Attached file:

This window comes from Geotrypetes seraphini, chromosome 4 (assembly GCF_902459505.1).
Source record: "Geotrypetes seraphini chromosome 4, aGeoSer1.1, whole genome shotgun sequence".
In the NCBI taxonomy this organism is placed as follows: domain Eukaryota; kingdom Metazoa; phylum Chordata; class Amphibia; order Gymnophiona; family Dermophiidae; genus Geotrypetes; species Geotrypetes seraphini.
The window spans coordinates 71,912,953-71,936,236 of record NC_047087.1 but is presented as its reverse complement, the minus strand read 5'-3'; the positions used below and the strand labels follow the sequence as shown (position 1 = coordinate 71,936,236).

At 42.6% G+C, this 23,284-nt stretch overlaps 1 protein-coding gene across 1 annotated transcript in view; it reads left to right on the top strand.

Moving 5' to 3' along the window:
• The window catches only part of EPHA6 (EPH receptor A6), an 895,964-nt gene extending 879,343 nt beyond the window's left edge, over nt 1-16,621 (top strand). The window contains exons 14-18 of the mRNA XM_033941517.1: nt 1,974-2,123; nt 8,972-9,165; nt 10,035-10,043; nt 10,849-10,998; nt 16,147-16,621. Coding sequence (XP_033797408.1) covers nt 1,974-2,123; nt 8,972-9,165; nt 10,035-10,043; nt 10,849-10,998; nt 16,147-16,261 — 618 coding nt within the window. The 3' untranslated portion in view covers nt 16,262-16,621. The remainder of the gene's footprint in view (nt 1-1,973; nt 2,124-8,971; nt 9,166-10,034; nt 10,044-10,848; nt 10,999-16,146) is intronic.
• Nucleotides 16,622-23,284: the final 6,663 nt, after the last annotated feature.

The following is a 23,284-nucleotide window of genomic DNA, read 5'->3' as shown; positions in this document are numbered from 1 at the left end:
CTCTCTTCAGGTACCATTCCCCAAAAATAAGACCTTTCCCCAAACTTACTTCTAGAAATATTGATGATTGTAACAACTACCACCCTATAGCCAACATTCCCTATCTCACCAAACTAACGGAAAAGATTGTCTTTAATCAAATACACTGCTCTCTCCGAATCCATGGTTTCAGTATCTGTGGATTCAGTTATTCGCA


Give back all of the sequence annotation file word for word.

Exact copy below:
This window comes from Geotrypetes seraphini, chromosome 4 (assembly GCF_902459505.1).
Source record: "Geotrypetes seraphini chromosome 4, aGeoSer1.1, whole genome shotgun sequence".
In the NCBI taxonomy this organism is placed as follows: domain Eukaryota; kingdom Metazoa; phylum Chordata; class Amphibia; order Gymnophiona; family Dermophiidae; genus Geotrypetes; species Geotrypetes seraphini.
The window spans coordinates 71,912,953-71,936,236 of record NC_047087.1 but is presented as its reverse complement, the minus strand read 5'-3'; the positions used below and the strand labels follow the sequence as shown (position 1 = coordinate 71,936,236).

At 42.6% G+C, this 23,284-nt stretch overlaps 1 protein-coding gene across 1 annotated transcript in view; it reads left to right on the top strand.

Moving 5' to 3' along the window:
• The window catches only part of EPHA6 (EPH receptor A6), an 895,964-nt gene extending 879,343 nt beyond the window's left edge, over nt 1-16,621 (top strand). The window contains exons 14-18 of the mRNA XM_033941517.1: nt 1,974-2,123; nt 8,972-9,165; nt 10,035-10,043; nt 10,849-10,998; nt 16,147-16,621. Coding sequence (XP_033797408.1) covers nt 1,974-2,123; nt 8,972-9,165; nt 10,035-10,043; nt 10,849-10,998; nt 16,147-16,261 — 618 coding nt within the window. The 3' untranslated portion in view covers nt 16,262-16,621. The remainder of the gene's footprint in view (nt 1-1,973; nt 2,124-8,971; nt 9,166-10,034; nt 10,044-10,848; nt 10,999-16,146) is intronic.
• Nucleotides 16,622-23,284: the final 6,663 nt, after the last annotated feature.

The following is a 23,284-nucleotide window of genomic DNA, read 5'->3' as shown; positions in this document are numbered from 1 at the left end:
CTCTCTTCAGGTACCATTCCCCAAAAATAAGACCTTTCCCCAAACTTACTTCTAGAAATATTGATGATTGTAACAACTACCACCCTATAGCCAACATTCCCTATCTCACCAAACTAACGGAAAAGATTGTCTTTAATCAAATACACTGCTCTCTCCGAATCCATGGTTTCAGTATCTGTGGATTCAGTTATTCGCA